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Korea’s Economy In 2005

Posted December. 26, 2005 03:12,   


There was a large difference between economic indicators and the economic situation felt by people, and economic bipolarization worsened in each sector of society in 2005.

While real gross domestic production growth increased from 2.7 percent in the first quarter to 3.3 percent in the second quarter and 4.4 percent in the third quarter, consumers did not feel the economic recovery. That is because the wholesale and retail industry, the restaurant and lodging industry, and the construction sector, which account for about 30 percent of those who employed, were sluggish.

There was also bipolarization between export companies and companies catering to domestic customers. While exports expanded 12.3 percent from last year, consumption in the private sector grew only 3.1 percent.

Song Tae-jung, a researcher at the LG Economic Research Institute, said, “As a restructuring of the self-employed sector has not been done sufficiently, there were no sign of economic recovery in the eyes of the self-employed and consumers in the lower income bracket.”

There was little increase in income, either.

The gross national income growth rate remained into the zero percent range from the first to the third quarter this year. That was because export prices dropped due to increased competition over prices in the global market, while import prices soared.

The economic growth rate stood into the 3.8 to 3.9 percent range, continuing its slow growth in the less than five percent range for three consecutive years since 2003.

With continuing difficulty in finding jobs, youth unemployment failed to improve.

Housing prices and stock prices went up in the first half and second half, respectively.

Apartment prices in some districts of the Seoul Metropolitan Area, including Gangnam, Bundang in Gyeonggi Province, Yongin, and Gwacheon, skyrocketed in the first six months of this year.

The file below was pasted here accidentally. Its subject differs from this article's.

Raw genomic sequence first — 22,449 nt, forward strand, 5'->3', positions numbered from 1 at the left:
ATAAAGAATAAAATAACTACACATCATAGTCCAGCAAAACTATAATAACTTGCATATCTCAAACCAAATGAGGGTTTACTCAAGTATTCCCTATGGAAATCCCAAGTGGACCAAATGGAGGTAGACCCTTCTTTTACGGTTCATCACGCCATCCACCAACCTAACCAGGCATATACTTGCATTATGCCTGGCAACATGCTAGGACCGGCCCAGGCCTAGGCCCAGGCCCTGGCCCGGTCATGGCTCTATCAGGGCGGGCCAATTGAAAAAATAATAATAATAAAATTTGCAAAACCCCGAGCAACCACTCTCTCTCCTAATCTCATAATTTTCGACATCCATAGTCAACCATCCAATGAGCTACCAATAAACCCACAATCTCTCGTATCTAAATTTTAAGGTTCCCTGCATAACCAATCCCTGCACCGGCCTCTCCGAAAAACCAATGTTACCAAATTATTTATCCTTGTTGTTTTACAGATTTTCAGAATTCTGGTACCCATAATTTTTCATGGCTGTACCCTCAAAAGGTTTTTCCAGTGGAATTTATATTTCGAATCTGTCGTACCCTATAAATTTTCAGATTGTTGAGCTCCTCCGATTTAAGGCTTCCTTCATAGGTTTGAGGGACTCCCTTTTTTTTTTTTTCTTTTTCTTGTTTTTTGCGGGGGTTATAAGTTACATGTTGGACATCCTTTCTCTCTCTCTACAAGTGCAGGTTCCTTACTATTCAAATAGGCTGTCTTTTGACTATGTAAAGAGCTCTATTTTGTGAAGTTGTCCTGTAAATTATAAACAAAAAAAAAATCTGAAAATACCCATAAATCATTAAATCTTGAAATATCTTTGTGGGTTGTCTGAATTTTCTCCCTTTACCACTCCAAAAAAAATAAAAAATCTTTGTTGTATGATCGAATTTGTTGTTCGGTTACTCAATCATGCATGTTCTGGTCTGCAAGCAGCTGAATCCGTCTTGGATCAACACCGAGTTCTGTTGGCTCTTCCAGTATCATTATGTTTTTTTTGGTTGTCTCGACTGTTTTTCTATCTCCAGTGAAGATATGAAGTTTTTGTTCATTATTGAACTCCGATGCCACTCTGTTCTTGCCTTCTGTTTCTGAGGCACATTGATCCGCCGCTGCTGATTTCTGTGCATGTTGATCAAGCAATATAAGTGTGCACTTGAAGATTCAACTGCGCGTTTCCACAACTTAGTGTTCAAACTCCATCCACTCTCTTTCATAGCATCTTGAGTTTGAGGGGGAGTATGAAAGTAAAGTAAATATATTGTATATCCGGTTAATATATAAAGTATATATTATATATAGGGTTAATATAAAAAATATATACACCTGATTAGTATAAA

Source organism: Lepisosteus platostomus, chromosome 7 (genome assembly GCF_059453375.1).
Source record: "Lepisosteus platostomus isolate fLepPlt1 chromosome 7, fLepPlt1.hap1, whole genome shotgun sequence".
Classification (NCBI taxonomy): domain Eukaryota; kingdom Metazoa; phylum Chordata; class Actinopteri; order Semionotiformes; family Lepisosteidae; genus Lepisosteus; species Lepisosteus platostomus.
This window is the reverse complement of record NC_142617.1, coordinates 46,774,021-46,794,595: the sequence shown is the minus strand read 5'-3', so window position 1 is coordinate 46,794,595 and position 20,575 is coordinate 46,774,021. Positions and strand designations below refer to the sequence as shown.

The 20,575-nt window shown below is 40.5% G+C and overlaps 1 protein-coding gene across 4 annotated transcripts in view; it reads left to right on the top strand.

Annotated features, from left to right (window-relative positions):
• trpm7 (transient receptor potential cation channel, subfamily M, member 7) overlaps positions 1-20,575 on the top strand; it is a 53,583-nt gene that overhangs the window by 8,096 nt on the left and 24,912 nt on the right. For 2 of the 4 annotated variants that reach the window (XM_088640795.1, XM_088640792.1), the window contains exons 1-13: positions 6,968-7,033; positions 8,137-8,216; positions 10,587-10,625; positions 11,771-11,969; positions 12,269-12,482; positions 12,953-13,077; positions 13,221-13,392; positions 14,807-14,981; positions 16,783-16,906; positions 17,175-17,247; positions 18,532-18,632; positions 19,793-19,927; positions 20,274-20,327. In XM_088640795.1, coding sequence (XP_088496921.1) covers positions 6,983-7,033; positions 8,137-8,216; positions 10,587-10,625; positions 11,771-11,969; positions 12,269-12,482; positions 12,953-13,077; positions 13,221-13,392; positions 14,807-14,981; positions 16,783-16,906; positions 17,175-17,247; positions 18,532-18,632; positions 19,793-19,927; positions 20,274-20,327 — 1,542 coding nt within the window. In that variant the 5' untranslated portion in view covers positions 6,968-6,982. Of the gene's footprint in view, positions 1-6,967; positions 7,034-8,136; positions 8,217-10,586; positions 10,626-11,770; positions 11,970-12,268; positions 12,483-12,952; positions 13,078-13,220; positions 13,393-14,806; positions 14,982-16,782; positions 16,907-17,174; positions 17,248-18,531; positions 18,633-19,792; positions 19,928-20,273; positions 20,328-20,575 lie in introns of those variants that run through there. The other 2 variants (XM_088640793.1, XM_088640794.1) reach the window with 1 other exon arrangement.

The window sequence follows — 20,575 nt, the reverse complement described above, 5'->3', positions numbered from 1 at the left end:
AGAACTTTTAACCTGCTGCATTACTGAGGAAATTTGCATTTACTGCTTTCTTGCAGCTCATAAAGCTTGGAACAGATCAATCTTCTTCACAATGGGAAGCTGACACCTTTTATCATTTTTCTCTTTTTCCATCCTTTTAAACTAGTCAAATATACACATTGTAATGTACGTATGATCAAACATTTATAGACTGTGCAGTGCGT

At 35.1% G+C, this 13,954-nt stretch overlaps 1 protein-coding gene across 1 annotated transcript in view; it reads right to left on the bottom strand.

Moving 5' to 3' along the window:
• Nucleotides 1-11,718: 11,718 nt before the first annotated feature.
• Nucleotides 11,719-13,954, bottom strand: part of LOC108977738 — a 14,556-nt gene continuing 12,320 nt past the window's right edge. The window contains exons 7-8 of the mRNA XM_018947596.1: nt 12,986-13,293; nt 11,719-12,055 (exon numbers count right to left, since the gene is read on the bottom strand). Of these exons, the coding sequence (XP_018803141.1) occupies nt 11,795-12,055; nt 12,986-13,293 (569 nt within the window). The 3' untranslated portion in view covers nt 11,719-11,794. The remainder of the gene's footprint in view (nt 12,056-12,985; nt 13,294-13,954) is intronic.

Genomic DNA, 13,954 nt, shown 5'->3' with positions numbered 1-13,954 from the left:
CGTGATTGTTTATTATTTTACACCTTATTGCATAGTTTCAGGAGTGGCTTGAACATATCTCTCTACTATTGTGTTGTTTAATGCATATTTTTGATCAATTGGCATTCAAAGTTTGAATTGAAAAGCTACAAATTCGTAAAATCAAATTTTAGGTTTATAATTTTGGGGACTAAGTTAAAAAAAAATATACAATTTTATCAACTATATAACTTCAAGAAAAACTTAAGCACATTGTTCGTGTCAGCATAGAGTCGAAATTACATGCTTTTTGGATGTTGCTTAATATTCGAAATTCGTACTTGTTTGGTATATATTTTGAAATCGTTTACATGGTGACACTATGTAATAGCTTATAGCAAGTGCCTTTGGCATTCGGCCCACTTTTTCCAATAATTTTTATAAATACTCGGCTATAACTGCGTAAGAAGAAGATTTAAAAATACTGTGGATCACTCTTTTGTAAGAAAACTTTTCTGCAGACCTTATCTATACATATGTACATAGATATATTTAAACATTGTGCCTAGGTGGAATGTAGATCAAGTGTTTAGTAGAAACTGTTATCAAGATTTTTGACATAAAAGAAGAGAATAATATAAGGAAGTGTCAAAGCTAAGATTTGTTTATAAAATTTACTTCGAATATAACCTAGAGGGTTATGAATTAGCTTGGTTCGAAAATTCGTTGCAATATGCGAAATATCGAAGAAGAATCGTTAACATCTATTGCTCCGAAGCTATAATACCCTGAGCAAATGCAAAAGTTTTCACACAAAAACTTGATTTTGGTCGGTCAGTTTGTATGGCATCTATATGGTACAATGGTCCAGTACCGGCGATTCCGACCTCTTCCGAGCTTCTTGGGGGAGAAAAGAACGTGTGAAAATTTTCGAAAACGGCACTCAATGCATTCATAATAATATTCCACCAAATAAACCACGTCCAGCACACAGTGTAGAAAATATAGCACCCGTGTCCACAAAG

The excessive price hikes led to the announcement of comprehensive real estate measures by the government. The housing price hike stopped after the announcement, but prices are not going down significantly.

The KOSPI index hit 1,300 points in the second half. Installment funds became so popular that one of two households has an installment fund account. Experts said that people’s asset structures were changing fundamentally.

The aggregate amount of money deposited in funds reached a record 24.27 trillion won. People began to invest through asset management firms instead of buying and selling stocks by themselves.

Oil prices and interest rates rose.

West Texas Intermediate (WTI) crude oil, which was priced around $40 a barrel as recently as early this year, exceeded $60 for the first time ever on June 27.

In late August, when hurricane Katrina inflicted damage on oil facilities in the Gulf of Mexico, the WTI price for October delivery hit the $70 mark. The price of Dubai oil was $37 early this year, but soared to the $60 range in August.

The oil price hike was responsible for compromising corporate profitability and shrinking sales of SUVs, which consume a large amount of gasoline.

Shin Hyun-soo, a researcher at the Korea Institute of Industrial Economics and Trade, explained, “External variables, including oil price hikes, tend to greatly reduce sales of small-and medium-sized enterprises, which lack funding.”

The Finance and Currency Board of the Bank of Korea raised the overnight call rate twice this year. The rate went up to 3.75 percent in two months from 3.25 percent in early October, ending the era of low interest rates. Against this backdrop, banks also raised their loan rates.

The business community will probably remember this year as a “silent” year. With the “X-file,” which contained information on illegal money transactions between large conglomerates and the political circles unveiled, the Samsung Group, the leader of the business community, increasingly lost ground.

As brothers of the founding family of the Doosan Group was involved in a conflict on management rights, former Doosan Chairman Park Yong-sung, the plainspoken figure of the business community, had to resign from the chairman of the group and chairman of the Korea Chamber of Commerce and Industry.

The business community, whose integrity was critically damaged, did not voice their opinions to the government. With increasingly dwindling numbers of attendees, the atmosphere was cold at the monthly meeting of chairmen of the Federation of Korean Industries. Some business leaders even refrained from raising their voices, saying, “Silence is the best policy in troubled times.”

Young-Hae Choi legman@donga.com yhchoi65@donga.com